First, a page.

Music and Dance
From Superkids by Jean Marzollo - Illustrations by Irene Trivas


Two good reasons for encouraging your child to sing and dance are: it's fun and your child can do it. Supertots will sing if they are sung to, dance if they are danced with. It's that simple, but you have to let loose and do a jig with them every now and then. Don't hold back because you can't do it; a supertot will not judge your abilities to perform. Just have a good time, whether you sing off key or not, whether the dance you do is twenty years old or one you just made up because you never bothered to learn to dance. You may find that one of the unexpected joys of having a child is that you have found someone who will get you moving and singing again.


Music and dance


Six songs for supertots

You might be surprised to realize that you remember the tunes to all of these. Good! You can sing with your child when you're taking a walk, getting him or her ready for bed, riding in the car, and any other time you feel like it.
In case you've forgotten some of the words, here they are. Pretty soon your supertot will know them too.

I'm Little Teapot

I'm a little teapot
Short and stout;
Here is my handle, [Put arm on hip.]
Here is my spout. [Bend other arm up.]
When I'm ready,
Then I shout,
Tip me over [Bend to the side.]
And pour me out.

Ring Around the Rosie

Ring around the rosie,
A pocket full of posies,
Ashes, ashes,
All fall down!
[Join hands and walk around in a circle, falling down at the end.]

Row, Row, Row Your Boat

Row, row, row your boat
Gently down the stream;
Merrily, merrily,
Merrily, merrily,
Life is but a dream.
[Imitating rowing motions with your arms, while sitting on the floor, as in a boat.]

Twinkle, Twinkle, Little Star

Twinkle, twinkle,
Little star,
How I wonder
What you are.
Up above the
World so high,
Like a diamond
In the sky;
Twinkle, twinkle,
Little star,
How I wonder
What you are.

Jingle Bells

Jingle bells, jingle bells,
Jingle all the way;
Oh, what fun
It is to ride
In a one-horse open sleigh. Hey!
Jingle bells, jingle bells,
Jingle all the way;
Oh, what fun
It is to ride
In a one-horse open sleigh.
[It's fun to shake bells when you sing this.]

  If You’re Happy and You Know It

If you're happy and you know it,
Clap your hands. [Clap, clap.]
If you're happy and you know it,
Clap your hands. [Clap, clap.]
If you're happy and you know it,
Then your face will surely show it,
If you're happy and you know it, Clap your hands. [Clap, clap.]

[Make up other verses with other actions: shake your head, touch your
nose, jump up and down, kick your feet, etc.]


Real musical instruments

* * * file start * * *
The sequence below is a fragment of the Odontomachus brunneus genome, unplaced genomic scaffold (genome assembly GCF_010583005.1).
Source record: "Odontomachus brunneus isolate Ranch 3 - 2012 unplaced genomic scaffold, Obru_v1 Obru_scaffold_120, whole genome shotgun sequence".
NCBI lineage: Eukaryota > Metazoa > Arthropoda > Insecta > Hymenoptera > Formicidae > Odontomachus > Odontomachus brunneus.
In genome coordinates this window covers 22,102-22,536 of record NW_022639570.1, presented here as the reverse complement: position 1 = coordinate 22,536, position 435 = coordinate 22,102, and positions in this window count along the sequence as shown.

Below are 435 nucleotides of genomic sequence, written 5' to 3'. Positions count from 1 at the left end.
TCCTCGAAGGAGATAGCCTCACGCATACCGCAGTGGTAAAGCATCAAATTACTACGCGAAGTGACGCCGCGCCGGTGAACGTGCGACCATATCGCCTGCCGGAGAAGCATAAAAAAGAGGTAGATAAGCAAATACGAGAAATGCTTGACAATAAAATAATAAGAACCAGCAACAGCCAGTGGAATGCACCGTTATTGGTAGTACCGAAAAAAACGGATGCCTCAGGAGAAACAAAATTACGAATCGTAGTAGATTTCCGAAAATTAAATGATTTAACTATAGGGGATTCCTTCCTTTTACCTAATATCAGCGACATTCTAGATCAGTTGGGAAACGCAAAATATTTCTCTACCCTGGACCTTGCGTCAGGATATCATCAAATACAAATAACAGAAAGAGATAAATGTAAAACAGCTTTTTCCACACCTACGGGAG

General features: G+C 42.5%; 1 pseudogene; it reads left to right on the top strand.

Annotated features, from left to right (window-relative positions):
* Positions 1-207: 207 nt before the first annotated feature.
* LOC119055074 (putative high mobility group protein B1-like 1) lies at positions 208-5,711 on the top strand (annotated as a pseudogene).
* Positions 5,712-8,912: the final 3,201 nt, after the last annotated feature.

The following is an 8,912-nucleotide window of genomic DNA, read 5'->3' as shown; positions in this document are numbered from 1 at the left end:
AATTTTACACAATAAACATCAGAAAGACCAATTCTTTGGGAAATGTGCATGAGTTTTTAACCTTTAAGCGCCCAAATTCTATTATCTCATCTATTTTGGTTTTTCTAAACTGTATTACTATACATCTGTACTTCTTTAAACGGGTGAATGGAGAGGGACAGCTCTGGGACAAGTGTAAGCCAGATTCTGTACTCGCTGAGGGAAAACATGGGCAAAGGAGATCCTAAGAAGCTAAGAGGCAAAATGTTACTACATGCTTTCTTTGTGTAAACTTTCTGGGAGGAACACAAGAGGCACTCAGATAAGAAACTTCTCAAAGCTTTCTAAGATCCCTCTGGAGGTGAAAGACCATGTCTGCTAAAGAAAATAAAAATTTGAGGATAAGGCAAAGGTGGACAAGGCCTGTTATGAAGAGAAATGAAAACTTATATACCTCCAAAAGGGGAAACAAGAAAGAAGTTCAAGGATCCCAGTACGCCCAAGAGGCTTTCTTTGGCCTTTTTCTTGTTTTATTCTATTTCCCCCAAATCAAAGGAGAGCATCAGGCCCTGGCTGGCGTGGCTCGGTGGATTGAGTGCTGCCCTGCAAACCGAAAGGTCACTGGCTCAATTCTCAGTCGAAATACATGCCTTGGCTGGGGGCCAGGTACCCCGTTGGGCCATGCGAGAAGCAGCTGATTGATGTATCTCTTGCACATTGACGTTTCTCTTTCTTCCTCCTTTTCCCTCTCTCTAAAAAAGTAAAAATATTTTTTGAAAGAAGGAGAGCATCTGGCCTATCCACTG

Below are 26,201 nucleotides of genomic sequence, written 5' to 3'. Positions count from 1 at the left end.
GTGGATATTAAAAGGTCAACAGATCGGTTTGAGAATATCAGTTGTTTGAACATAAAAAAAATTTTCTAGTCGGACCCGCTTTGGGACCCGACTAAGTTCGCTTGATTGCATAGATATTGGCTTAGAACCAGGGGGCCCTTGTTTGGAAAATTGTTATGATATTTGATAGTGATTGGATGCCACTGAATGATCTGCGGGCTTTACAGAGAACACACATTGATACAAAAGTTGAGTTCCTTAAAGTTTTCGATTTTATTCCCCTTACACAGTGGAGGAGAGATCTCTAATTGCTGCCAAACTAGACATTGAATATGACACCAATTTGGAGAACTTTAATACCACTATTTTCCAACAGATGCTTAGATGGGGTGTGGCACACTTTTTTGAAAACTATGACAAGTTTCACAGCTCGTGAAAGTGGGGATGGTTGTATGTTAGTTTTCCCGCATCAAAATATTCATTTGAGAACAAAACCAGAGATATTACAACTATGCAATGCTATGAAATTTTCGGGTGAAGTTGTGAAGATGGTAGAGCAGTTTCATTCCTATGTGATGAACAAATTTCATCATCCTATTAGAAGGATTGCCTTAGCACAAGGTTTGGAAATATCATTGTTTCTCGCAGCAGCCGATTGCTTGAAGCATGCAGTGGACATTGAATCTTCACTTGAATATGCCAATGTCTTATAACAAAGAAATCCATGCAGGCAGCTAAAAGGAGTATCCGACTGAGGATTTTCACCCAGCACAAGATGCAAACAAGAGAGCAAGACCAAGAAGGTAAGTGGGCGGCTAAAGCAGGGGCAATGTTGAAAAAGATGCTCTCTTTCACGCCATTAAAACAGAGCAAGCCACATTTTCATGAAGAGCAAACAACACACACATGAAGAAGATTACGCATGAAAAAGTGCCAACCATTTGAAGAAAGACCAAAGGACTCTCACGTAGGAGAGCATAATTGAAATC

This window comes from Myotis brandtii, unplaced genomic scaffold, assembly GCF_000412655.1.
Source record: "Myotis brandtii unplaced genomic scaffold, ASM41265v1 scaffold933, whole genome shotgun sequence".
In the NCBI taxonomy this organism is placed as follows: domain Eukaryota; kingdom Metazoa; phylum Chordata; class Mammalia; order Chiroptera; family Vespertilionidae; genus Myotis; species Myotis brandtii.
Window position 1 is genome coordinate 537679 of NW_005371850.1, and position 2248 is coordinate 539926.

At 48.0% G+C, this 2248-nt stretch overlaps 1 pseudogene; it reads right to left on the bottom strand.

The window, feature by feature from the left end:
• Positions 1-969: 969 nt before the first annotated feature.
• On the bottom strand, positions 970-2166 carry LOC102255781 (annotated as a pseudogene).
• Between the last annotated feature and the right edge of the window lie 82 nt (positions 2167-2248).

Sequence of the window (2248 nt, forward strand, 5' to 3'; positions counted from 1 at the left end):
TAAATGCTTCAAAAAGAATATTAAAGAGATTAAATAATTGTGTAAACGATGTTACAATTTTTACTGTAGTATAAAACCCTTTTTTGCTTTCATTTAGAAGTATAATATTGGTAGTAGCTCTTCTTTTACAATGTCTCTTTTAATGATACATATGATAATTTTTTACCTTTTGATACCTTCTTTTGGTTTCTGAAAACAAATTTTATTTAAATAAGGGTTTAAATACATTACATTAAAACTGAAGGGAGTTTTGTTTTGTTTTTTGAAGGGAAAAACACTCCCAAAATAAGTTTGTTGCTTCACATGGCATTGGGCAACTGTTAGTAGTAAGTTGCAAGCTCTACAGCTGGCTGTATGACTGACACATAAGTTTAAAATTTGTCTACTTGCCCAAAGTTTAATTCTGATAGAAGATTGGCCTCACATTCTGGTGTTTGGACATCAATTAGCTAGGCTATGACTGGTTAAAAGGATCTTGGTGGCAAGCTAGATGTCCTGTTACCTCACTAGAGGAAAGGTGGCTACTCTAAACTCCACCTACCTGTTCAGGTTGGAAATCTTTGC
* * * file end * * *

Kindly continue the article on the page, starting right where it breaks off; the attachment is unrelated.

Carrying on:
Buying and collecting good rhythm instruments is an investment in pleasure and musical creativity for the whole family. Unlike pianos and violins, rhythm instruments are relatively inexpensive and do not require training to play. They can be played by both young and old; all that is required is a desire to explore sounds and make music.

One good rhythm band instrument given to a child each year on a birthday will add up over the years to a fine collection. Buy only rhythm instruments of the highest quality. In most cases, you can't find good instruments in discount stores, but you can find them in music stores or order them from the companies that sell them to schools.

real musical instruments


Keep the instruments in a special place, perhaps an old chest or up high on a bookshelf. Don't leave them around like toys. Teach your child to use them with respect; when you're done, put them away carefully so they'll last a long time.

Improvising Musical Instruments

When to have a noisy bash with improvised musical instruments: at birthday parties, on rainy days when your child's energy can no longer be contained, when you feel like a parade, and when the whole family feels like letting go together.

musical instruments

Instruments to improvise are all around you:

1 wooden salad bowl turned upside down, or 1 spaghetti pot turned upside down = 1 drum

1 cardboard paper towel roll, or 1 cardboard toilet paper roll = 1 horn

1 ring of metal or plastic measuring spoons = 1 shaker

1 plastic container filled with small things and closed with a tight lid = 1 rattle

Hint: Too much noise may scare small children and give you a headache, so try to maintain a steady, quiet rhythm with your instrument while your child contributes bursts of cacophony. Singing or chanting may give a sense of direction to the noise and may even turn it into music. Marching is another way to provide a sense of musical purpose.

musical instruments


Dancing together

Musical Toy Game

Save a musical crib toy for dancing. Let your child hold it and make it go by him- or herself. When the music plays, dance. When it stops, stop dancing.

Mirror Dance Dance and sing together in front of a full-length mirror. It's fun!


dancing together

Exercise Dance

Make up a series of simple exercises that are good for you and simple enough for your child to more or less do with you. The simpler the chant that goes with them, the better. A five-minute routine is about all most supertots can handle.


exercise dance


Happy Sad Mad Dance

Short expressive "dances" help your child identify emotions and learn how to express and share them. A fifteen­
second mad dance can let off steam and find itself turning into a laughing dance.


Happy Sad Mad Dance


  CLICK HERE for Chapter Eight: Reading Books Together  



Based on the book SUPERTOT: Creative Learning Activities for Children One to Three
and Sympathetic Advice for Their Parents
Text © Jean Marzollo, Illustrations © Irene Trivas

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